Over the past decade, the architecture, engineering, construction and Operations (AECO) industry has undergone several developments, particularly in the area of information technology. Building Information Modelling (BIM) is now globally considered a better solution to enormous building problems, which made a huge effect on the building and construction industry. The industry is facing a practical challenge in protecting design when conflict arises between owner’s and architect’s proprietary rights.
“We shape our buildings; thereafter they shape us.” – Winston Churchill
There was a time when pencil, paper and complex drawing were the base of construction planning, creating a tiring process with lots of loopholes. However, things have changed. It is now all about Building Information Modelling (BIM), which has been part of the construction industry for some time now. It connects the AECO professionals to design, build and operate infrastructure more efficiently. It is more than just 2D or 3D modelling. It is the process of designing a building collaboratively using one cohort system of computer models rather than as a separate set of drawings.
So, what does make BIM so exciting ?
It provides insights into design constructability, reduces errors, and improves the efficiency and effectiveness of the construction phase. It can help owners in predictive maintenance, asset tracking and facilities management for future changes and renovation work. It does not solely refer to buildings, but to all sectors that have to do with construction, including roads, railways, utilities, bridges, tunnels, structures, architecture, topography, etc. BIM can be classified into different levels.
Where does intellectual property come into this conversation ?
Let’s take a situation – an architect draws a design plan for the construction of a cafeteria. The contractor executes the work as per the plan. However, the owner decides to reuse the design with some small changes for a second cafeteria. In such a case, apart from monetary consideration for services of design, does the architect have any other rights? Can he stop the owner from making changes to the design suggested by him? The answer to all such questions lies in Copyright and Design Law.
BIM models created in the tendering process before the award of the contract will not usually be registered. Therefore, BIM models cannot be protected by Design Law. Article 10 of Directive 98/71/EC, provides that the protection of designs is subject to their registration. However, unregistered designs can be covered by copyright under the concept of artistic work although EU Member States differ in how national copyright law protects unregistered designs. For instance, the French Intellectual Property Code (Code de la propriété intellectuelle) article L112-2.7, and the Danish Consolidated Act on Copyright 2014, Consolidated Act No 1144 of 23 October 2014 (Bekendtgørelse af lov om ophavsret (LBK nr 1144 of 23/10/2014)) in section 1.1, all list works of architecture under copyright law.
Determining the ownership of IP rights over the BIM model and its elements is necessary to determine the lawful exercise of ownership. Generally, an owner of a model is granted exclusive right regarding the use of Intellectual Property, and consequently to copy and disclose it as it wishes. In BIM Level 3, however, the authors of the model are regularly indistinguishable. However, if the contracting authorities are to be granted ownership of a BIM model jointly with a tenderer or winner, exercising their right by disclosing it to a third party would be contrary to the interest of the other joint owner. Therefore, the French, German and Danish legislatures grant joint ownership of jointly developed BIM models and regulate in their copyright laws the right of the owners in exercising ownership rights.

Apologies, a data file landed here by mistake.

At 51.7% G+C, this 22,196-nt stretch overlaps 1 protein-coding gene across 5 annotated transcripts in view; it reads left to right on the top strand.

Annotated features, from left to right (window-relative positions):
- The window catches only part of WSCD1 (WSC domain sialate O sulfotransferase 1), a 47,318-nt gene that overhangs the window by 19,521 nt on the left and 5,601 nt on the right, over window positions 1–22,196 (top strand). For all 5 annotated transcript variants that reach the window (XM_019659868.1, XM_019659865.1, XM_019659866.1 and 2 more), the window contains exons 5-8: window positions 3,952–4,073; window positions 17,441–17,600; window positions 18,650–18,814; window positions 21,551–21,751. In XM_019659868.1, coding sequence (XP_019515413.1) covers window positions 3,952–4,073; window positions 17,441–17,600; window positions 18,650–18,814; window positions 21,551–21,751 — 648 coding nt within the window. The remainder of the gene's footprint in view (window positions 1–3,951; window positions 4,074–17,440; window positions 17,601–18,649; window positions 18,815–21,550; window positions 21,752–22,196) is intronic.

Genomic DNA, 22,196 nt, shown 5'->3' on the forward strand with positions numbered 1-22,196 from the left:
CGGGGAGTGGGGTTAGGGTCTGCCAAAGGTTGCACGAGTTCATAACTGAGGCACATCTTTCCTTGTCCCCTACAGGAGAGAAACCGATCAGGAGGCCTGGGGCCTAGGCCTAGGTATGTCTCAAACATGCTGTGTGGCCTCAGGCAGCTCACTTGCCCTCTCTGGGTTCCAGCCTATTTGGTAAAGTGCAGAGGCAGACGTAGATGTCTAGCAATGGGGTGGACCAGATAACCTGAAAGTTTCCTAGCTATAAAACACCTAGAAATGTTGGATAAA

In this regard, the French Intellectual Property Code Article L.113-3 provides:
‘The collaborative work is the common property of the co-authors. The co-authors must exercise their rights by an agreement. In the event of disagreement, it is for the civil jurisdiction to rule.’
The developers of a BIM model in a tendering process will be the joint owners of the model and the exercise of their rights is governed by the copyright law of the relevant EU Member State. Since the exercise of its ownership rights by each owner can potentially conflict with the interests of another owner, such exercise would generally only be permitted with the consent of the other owner(s). Therefore, the contracting authorities would not have the right to disclose the BIM model to third parties without the prior consent of the tenderer with whom they developed the BIM model.
The possibilities of BIM are endless, the trend in the construction industry is, and when there is something new, people immediately want to assign more risk to it. Thus, companies/individuals have started getting the intellectual property right registered during the initial stage of a project.
Science and technology are developing faster than intellectual property legislation. As a result, previously unknown products of intellectual activity are regulated by general rules. While working and exchanging digital data on a collaborative platform can cause problems related to intellectual property such as if a copyright violation of models and intellectual property enters the court process, it poses a great financial risk and can cause project delays that will result in its loss. Before a project is implemented, there needs to be a clear understanding not only of who owns the model but also of who is responsible for the model. Then, we must consider which actors have the potential to retain the collaborative product for its sustainability. Therefore, it is necessary to conduct a review and synthesis of the related studies to identify the model ownership and intellectual property rights.